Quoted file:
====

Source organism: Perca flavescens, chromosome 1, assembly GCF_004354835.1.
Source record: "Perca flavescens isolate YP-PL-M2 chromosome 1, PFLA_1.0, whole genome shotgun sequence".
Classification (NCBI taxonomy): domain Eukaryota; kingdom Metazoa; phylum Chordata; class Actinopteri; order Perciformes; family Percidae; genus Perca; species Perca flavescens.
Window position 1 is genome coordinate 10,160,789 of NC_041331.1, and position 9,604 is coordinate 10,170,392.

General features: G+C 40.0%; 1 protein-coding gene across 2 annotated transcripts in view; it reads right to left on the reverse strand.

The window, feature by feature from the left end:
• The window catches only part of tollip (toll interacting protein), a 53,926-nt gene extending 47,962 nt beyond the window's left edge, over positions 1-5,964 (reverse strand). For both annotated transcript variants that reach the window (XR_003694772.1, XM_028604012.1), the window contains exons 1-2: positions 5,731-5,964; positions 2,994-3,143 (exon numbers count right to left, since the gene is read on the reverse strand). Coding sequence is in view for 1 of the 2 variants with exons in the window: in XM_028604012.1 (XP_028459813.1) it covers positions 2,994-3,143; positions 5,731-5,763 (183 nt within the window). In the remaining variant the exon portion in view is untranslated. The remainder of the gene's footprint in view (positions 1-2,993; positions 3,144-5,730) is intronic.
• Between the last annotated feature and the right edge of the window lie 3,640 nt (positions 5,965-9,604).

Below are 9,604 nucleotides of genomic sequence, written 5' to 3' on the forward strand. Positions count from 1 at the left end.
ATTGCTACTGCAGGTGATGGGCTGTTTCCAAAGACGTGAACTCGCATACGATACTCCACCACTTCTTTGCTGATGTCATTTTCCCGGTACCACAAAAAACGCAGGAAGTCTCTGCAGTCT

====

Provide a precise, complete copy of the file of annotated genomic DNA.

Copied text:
Source organism: Perca flavescens, chromosome 1, assembly GCF_004354835.1.
Source record: "Perca flavescens isolate YP-PL-M2 chromosome 1, PFLA_1.0, whole genome shotgun sequence".
Classification (NCBI taxonomy): domain Eukaryota; kingdom Metazoa; phylum Chordata; class Actinopteri; order Perciformes; family Percidae; genus Perca; species Perca flavescens.
Window position 1 is genome coordinate 10,160,789 of NC_041331.1, and position 9,604 is coordinate 10,170,392.

General features: G+C 40.0%; 1 protein-coding gene across 2 annotated transcripts in view; it reads right to left on the reverse strand.

The window, feature by feature from the left end:
• The window catches only part of tollip (toll interacting protein), a 53,926-nt gene extending 47,962 nt beyond the window's left edge, over positions 1-5,964 (reverse strand). For both annotated transcript variants that reach the window (XR_003694772.1, XM_028604012.1), the window contains exons 1-2: positions 5,731-5,964; positions 2,994-3,143 (exon numbers count right to left, since the gene is read on the reverse strand). Coding sequence is in view for 1 of the 2 variants with exons in the window: in XM_028604012.1 (XP_028459813.1) it covers positions 2,994-3,143; positions 5,731-5,763 (183 nt within the window). In the remaining variant the exon portion in view is untranslated. The remainder of the gene's footprint in view (positions 1-2,993; positions 3,144-5,730) is intronic.
• Between the last annotated feature and the right edge of the window lie 3,640 nt (positions 5,965-9,604).

Below are 9,604 nucleotides of genomic sequence, written 5' to 3' on the forward strand. Positions count from 1 at the left end.
ATTGCTACTGCAGGTGATGGGCTGTTTCCAAAGACGTGAACTCGCATACGATACTCCACCACTTCTTTGCTGATGTCATTTTCCCGGTACCACAAAAAACGCAGGAAGTCTCTGCAGTCT